“The room designs by the interior design firm Stonehill Taylor are crisp, compact and clean — pretend time capsules from 1962 — with brushed-brass fixtures, walnut paneling and floor-to-ceiling windows of 4.5-inch glass to keep out the sound of jet engines”, TWA Hotel, JFK International Airport, New York, NY, USA; text credit The New York Times, http://www.nytimes.com/2019/07/01/travel/twa-hotel-jfk.html

 

The desk in our room had a functioning rotary dial telephone (another device our grandchildren have never seen and have no idea what it does) along with snack items, along with a mini Etch-A-Sketch, for purchase; TWA Hotel, JFK International Airport

The desk in our room had a functioning rotary dial telephone (another device our grandchildren have never seen and have no idea what it does) along with snack items, along with a mini Etch-A-Sketch, for purchase; TWA Hotel, JFK International Airport, New York, NY, USA

 

The Sunken Lounge was returned to its original 1962 design, including the same historic shade of chili pepper red carpet and another split flap departures board in operation – it serves 1960s classic cocktails as well as the Royal Ambassador

The Sunken Lounge was returned to its original 1962 design, including the same historic shade of chili pepper red carpet and another split flap departures board in operation – it serves 1960s classic cocktails as well as the Royal Ambassador (Champagne, orange juice and Grand Marnier) which was once served to TWA passengers in gold-flecked glasses; TWA Hotel, JFK International Airport, New York, NY, USA

 

“Connie,” a 1958 TWA Lockheed Constellation L-1649A Starliner has been converted into a 60’s-era cocktail lounge, TWA Hotel, JFK International Airport, New York, NY, USA

“Connie,” a 1958 TWA Lockheed Constellation L-1649A Starliner has been converted into a 60’s-era cocktail lounge, TWA Hotel, JFK International Airport, New York, NY, USA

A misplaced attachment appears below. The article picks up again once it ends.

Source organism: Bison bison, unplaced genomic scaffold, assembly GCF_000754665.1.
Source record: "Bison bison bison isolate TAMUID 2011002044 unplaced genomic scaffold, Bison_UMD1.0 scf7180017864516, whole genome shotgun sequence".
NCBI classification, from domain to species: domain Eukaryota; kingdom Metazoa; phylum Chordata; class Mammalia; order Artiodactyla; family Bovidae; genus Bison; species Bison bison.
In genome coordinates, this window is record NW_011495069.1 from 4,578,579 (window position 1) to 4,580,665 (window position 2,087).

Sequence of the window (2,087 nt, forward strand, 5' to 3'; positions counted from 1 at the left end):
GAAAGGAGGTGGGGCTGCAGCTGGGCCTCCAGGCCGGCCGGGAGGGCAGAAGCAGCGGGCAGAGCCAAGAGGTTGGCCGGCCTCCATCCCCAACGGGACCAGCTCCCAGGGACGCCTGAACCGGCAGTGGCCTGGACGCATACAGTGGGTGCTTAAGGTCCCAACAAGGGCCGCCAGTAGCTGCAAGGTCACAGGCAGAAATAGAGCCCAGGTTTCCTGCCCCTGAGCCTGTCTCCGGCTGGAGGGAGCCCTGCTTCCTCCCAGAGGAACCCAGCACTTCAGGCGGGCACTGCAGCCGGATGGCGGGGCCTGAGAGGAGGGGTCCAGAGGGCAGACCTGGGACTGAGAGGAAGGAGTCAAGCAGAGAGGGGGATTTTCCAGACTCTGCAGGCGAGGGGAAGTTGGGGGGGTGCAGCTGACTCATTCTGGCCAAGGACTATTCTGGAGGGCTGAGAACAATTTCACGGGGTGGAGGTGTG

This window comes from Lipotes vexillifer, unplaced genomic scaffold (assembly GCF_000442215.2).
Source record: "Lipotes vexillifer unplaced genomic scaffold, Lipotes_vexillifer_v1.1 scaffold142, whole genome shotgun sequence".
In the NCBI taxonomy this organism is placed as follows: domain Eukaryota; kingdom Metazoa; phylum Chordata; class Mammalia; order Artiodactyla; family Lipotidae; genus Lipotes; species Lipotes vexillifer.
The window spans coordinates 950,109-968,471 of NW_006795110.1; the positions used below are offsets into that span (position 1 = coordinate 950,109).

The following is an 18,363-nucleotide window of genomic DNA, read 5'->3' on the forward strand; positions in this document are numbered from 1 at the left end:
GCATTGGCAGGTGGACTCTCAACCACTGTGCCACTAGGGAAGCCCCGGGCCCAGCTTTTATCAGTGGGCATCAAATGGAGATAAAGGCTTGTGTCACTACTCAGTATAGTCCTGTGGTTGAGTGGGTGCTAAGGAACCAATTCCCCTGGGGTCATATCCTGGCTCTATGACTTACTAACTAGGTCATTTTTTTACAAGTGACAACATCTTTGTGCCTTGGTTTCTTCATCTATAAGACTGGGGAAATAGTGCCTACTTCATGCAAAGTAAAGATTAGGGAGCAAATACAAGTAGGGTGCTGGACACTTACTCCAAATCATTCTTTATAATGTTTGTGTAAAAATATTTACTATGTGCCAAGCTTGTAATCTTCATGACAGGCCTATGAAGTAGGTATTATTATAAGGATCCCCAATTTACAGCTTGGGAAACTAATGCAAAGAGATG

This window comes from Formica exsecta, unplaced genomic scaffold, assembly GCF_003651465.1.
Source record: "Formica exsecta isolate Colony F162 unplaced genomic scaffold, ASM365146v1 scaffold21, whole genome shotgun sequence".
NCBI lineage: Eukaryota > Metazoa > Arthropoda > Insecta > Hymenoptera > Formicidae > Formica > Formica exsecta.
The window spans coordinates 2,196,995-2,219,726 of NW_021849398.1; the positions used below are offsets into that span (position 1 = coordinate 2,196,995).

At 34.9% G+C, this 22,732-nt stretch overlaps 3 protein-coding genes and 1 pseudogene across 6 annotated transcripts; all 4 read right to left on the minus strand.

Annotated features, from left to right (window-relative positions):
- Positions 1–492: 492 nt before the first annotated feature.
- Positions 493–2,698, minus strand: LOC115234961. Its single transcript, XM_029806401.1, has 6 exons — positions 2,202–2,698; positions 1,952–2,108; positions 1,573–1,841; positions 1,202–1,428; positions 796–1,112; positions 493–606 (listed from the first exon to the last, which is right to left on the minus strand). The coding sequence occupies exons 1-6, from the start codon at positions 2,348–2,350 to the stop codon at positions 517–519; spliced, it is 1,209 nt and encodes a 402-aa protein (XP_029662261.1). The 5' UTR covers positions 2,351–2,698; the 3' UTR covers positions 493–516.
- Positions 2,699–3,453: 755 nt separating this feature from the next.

We enjoyed a nice dinner in the Jean-George Vongerichten Paris Café Restaurant, now occupying the space of the original Paris Café and Lisbon Lounge in the 1960s, TWA Hotel, JFK International Airport, New York, NY, USA

We enjoyed a nice dinner in the Jean-George Vongerichten Paris Café Restaurant, now occupying the space of the original Paris Café and Lisbon Lounge in the 1960s, TWA Hotel, JFK International Airport, New York, NY, USA

 

Enlarged reproductions of photos taken at the TWA Hotel, JFK International Airport, New York, NY, USA and in the photo booth in the hotel lobby

Enlarged reproductions of photos taken at the TWA Hotel, JFK International Airport, New York, NY, USA and in the photo booth in the hotel lobby

 

“Now & Then – Instant Photos:  The first photo booth – dubbed the Photomaton – opened in New York City in 1925 and soon became a sensation.  (Wait time for the ‘instant’ pics back then? About 10 agonizing minutes.)  By midcentury photo booths were everywhere.  Newlyweds John and Jackie Kennedy stepped behind the curtain to pose on their honeymoon, Marilyn Monroe used one of her 25 cent images as her passport photo and Andy Warhol took models to Times Square photo booths to sit for portraits that later appeared on a 1965 cover of TIME.

“Today, of course, mobile phones make it possible to carry a photo booth in your pocket.  Since the TWA Hotel opened on May 15, 2019, tens of thousands of visitors have snapped and shared their memorable moments.  [Including your blogger!]  Use some of our favorites as the backdrop for your own self-portrait — then grab some friends, hit the booth and try a few the old-fashioned way!” – sign at the TWA Hotel Photo Booth